Thursday, 2 March 2017

Content is dead! Long live content!

This article was originally published on Iris Briefings but I feel strongly about the message it sends. When we create content, who are we trying to reach? Search engines or people?

A recent article on content marketing got me thinking. As a qualified information professional it has always been my responsibility to get the right information to the right person and at the right price. My colleagues knew that if I sent them an article or document, they could rely on the quality of the content. Increasingly though, people researching online are being deluged with rehashed, badly written ‘junk articles’. I’m unsure whether this is the fault of a decreasing amount of discerning readership, or a rise of a new king: the search engine.

The King is Dead; Long Live the King!

The author pointed out, that even if content is not quite dead, ‘content is no longer king’. I am fully alive to the irony of writing a blog post about an article I’ve read online. But as he says, good conventional articles will always generate conversational interest without recourse to ‘broadcast advertising’. He highlights the current SEO obsession with linking and building connections. He concludes by saying that start-up businesses brave enough to blog about their ‘rough, intimate and personal’ lifecycle will reach more people.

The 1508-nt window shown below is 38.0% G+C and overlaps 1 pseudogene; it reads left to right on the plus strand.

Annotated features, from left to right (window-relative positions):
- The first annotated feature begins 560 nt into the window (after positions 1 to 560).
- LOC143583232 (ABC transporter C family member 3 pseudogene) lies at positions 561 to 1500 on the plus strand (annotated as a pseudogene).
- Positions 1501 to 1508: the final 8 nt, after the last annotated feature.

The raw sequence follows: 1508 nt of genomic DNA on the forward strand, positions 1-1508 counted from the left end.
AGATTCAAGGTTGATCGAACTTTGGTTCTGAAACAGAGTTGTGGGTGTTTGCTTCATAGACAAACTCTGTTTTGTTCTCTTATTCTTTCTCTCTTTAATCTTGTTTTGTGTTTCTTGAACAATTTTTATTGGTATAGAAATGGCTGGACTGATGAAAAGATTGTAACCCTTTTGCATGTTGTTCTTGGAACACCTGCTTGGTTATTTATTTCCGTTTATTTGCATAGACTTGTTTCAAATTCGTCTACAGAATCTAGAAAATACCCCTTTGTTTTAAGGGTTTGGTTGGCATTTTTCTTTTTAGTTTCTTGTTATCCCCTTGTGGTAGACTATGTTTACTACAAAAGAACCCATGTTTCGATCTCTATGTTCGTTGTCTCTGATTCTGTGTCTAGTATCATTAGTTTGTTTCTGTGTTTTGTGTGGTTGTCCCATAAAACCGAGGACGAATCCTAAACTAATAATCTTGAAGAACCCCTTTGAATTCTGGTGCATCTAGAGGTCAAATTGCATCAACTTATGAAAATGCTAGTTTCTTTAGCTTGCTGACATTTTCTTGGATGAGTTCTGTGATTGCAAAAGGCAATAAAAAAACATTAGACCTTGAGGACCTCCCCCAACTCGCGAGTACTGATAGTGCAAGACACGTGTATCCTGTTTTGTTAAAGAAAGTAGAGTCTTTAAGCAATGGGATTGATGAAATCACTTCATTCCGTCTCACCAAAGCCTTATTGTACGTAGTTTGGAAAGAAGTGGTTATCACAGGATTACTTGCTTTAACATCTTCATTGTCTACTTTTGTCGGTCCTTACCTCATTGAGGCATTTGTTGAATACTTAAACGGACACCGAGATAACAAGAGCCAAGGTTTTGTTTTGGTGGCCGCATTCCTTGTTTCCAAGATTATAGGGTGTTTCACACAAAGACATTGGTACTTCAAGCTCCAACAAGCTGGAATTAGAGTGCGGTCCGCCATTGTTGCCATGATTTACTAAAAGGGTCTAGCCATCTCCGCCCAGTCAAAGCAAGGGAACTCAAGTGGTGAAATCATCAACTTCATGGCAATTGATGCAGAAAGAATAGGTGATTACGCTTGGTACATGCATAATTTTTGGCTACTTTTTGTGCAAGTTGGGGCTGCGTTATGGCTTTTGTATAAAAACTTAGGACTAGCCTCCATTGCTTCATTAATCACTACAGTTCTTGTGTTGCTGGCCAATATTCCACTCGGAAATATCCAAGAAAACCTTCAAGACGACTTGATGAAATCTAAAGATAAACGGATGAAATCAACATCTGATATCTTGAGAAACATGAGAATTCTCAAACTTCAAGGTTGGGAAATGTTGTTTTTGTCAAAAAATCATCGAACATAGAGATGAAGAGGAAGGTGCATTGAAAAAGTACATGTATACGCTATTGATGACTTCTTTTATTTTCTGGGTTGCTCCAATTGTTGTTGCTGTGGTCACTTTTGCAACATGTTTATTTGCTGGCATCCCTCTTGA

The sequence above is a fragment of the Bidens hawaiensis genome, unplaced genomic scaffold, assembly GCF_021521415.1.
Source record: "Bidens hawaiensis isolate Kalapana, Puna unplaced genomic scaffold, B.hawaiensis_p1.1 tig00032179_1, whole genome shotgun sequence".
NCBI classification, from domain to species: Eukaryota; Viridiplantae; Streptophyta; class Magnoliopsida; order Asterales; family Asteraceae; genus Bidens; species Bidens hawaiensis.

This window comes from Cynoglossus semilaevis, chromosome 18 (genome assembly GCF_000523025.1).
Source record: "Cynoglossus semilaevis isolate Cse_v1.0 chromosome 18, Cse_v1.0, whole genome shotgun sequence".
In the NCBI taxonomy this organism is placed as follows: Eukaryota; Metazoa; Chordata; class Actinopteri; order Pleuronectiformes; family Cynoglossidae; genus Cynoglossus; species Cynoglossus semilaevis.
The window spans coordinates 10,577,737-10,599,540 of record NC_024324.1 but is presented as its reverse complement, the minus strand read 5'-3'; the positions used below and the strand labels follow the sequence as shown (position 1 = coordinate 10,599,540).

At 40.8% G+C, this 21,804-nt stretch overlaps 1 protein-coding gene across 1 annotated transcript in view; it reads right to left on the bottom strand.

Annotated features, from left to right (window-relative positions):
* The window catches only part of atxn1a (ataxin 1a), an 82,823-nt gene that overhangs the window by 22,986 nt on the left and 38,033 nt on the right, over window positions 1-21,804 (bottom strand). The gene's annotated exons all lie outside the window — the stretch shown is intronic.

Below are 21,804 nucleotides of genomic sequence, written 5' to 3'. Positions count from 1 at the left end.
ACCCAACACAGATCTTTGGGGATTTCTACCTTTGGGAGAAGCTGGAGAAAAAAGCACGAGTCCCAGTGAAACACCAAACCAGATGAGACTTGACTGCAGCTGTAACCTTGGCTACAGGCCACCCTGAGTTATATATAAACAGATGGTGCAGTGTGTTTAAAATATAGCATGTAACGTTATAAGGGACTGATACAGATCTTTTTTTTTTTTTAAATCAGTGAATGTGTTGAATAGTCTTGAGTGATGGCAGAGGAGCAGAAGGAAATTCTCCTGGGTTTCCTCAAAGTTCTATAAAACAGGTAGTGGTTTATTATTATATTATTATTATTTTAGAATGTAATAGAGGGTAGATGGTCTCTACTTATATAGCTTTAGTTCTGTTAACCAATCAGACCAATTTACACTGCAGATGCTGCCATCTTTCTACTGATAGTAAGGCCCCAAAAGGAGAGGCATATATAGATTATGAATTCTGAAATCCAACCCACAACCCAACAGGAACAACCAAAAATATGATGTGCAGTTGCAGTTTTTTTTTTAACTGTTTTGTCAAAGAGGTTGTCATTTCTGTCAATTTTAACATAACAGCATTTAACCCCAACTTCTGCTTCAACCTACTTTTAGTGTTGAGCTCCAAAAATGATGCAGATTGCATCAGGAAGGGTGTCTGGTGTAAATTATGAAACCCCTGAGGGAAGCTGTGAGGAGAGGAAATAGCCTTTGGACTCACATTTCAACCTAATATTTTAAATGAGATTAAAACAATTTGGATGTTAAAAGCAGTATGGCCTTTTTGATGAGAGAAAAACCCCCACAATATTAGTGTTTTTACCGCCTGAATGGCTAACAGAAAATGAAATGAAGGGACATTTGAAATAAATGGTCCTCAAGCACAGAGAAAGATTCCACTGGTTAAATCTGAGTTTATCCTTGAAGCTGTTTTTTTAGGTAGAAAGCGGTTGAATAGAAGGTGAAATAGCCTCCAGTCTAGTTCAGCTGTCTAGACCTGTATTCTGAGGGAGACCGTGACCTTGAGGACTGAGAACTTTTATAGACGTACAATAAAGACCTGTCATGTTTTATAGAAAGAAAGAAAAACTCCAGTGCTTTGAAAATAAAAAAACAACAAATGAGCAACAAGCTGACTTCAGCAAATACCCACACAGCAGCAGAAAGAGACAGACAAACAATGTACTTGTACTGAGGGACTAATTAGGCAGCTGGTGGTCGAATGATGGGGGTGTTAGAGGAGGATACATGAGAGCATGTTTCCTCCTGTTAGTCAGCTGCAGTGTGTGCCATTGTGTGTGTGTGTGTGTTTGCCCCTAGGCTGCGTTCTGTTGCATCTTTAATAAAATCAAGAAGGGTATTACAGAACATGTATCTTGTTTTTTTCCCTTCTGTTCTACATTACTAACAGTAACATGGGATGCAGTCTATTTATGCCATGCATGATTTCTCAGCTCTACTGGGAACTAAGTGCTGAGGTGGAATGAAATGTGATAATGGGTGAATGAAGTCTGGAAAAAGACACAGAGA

I have been saying this for a long time. When people are writing about what they have learned through experience, their honesty and authenticity creates exceptional content. As I’ve been learning about advertising and web design, whilst refreshing networking and research skills, I’ve been left wondering what challenge will emerge next. This article has suggested it will be the fight to convince people to commission excellent content even as they are chasing SEO.

Alternative facts v alternative words

This directly affects people like me who care about creating quality content. For many years I have watched once excellent ‘broadsheet’ news outlets create click bait. They increasingly mine Twitter for faux-outrage, whilst masking legitimate issues with easy to digest polarising sound bites. The more people who link back to this trash drives advertising revenue and gives credence to these sites. And even Wikipedia is now questioning certain newspaper sources. A revolution in journalism is due.

As the media and politicians clash over alternative facts, I’m more concerned about the rise of alternative words. When sites consisting of computer generated copy exist purely to impress algorithms, there is something really rotten happening to content. This material isn’t fit to be read, people don’t want to read it, and it ultimately degrades our collective intelligence. Taking these factors into consideration, it is no wonder that when a good article gets published, it goes viral.

Let’s have a quality conversation

Ultimately the message to companies and individuals is quality. When I write for a company blog I want to get to the heart of what the company holds dear. For instance, if they are targeting a particular group of people, then blog posts should reflect and respect that business development strategy. If they are conveying a deep knowledge of a particular industry, then my research has to reflect this. Conversations online begin with an interest in your fellow human, so let’s do ourselves justice and make it rewarding. Together we can depose the search engine king of our own creating.

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